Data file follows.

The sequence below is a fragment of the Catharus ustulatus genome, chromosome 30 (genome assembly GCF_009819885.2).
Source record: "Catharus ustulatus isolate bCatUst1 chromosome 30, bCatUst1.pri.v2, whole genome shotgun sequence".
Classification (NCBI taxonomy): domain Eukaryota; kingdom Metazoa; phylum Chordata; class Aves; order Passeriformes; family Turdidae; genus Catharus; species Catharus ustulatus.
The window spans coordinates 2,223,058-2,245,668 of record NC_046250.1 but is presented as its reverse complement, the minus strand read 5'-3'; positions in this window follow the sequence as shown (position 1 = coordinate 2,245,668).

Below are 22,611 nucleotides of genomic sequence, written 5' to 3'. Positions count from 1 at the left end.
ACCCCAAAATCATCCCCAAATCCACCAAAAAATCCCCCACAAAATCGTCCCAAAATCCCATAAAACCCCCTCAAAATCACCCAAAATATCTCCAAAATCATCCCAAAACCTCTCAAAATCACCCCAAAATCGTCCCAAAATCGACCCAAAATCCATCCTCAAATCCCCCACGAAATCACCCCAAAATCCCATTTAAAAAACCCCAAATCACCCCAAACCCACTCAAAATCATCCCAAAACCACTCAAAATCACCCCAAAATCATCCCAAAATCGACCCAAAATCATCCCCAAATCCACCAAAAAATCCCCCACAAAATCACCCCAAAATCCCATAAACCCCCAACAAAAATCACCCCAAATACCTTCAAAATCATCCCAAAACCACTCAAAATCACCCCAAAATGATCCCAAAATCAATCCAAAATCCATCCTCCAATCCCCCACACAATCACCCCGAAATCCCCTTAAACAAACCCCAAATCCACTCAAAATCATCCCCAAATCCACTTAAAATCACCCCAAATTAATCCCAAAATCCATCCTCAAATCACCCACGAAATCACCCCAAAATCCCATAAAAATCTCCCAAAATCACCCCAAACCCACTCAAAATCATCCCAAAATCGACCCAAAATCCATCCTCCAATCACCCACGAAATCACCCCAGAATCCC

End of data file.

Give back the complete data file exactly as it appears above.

The sequence below is a fragment of the Catharus ustulatus genome, chromosome 30 (genome assembly GCF_009819885.2).
Source record: "Catharus ustulatus isolate bCatUst1 chromosome 30, bCatUst1.pri.v2, whole genome shotgun sequence".
Classification (NCBI taxonomy): domain Eukaryota; kingdom Metazoa; phylum Chordata; class Aves; order Passeriformes; family Turdidae; genus Catharus; species Catharus ustulatus.
The window spans coordinates 2,223,058-2,245,668 of record NC_046250.1 but is presented as its reverse complement, the minus strand read 5'-3'; positions in this window follow the sequence as shown (position 1 = coordinate 2,245,668).

Below are 22,611 nucleotides of genomic sequence, written 5' to 3'. Positions count from 1 at the left end.
ACCCCAAAATCATCCCCAAATCCACCAAAAAATCCCCCACAAAATCGTCCCAAAATCCCATAAAACCCCCTCAAAATCACCCAAAATATCTCCAAAATCATCCCAAAACCTCTCAAAATCACCCCAAAATCGTCCCAAAATCGACCCAAAATCCATCCTCAAATCCCCCACGAAATCACCCCAAAATCCCATTTAAAAAACCCCAAATCACCCCAAACCCACTCAAAATCATCCCAAAACCACTCAAAATCACCCCAAAATCATCCCAAAATCGACCCAAAATCATCCCCAAATCCACCAAAAAATCCCCCACAAAATCACCCCAAAATCCCATAAACCCCCAACAAAAATCACCCCAAATACCTTCAAAATCATCCCAAAACCACTCAAAATCACCCCAAAATGATCCCAAAATCAATCCAAAATCCATCCTCCAATCCCCCACACAATCACCCCGAAATCCCCTTAAACAAACCCCAAATCCACTCAAAATCATCCCCAAATCCACTTAAAATCACCCCAAATTAATCCCAAAATCCATCCTCAAATCACCCACGAAATCACCCCAAAATCCCATAAAAATCTCCCAAAATCACCCCAAACCCACTCAAAATCATCCCAAAATCGACCCAAAATCCATCCTCCAATCACCCACGAAATCACCCCAGAATCCC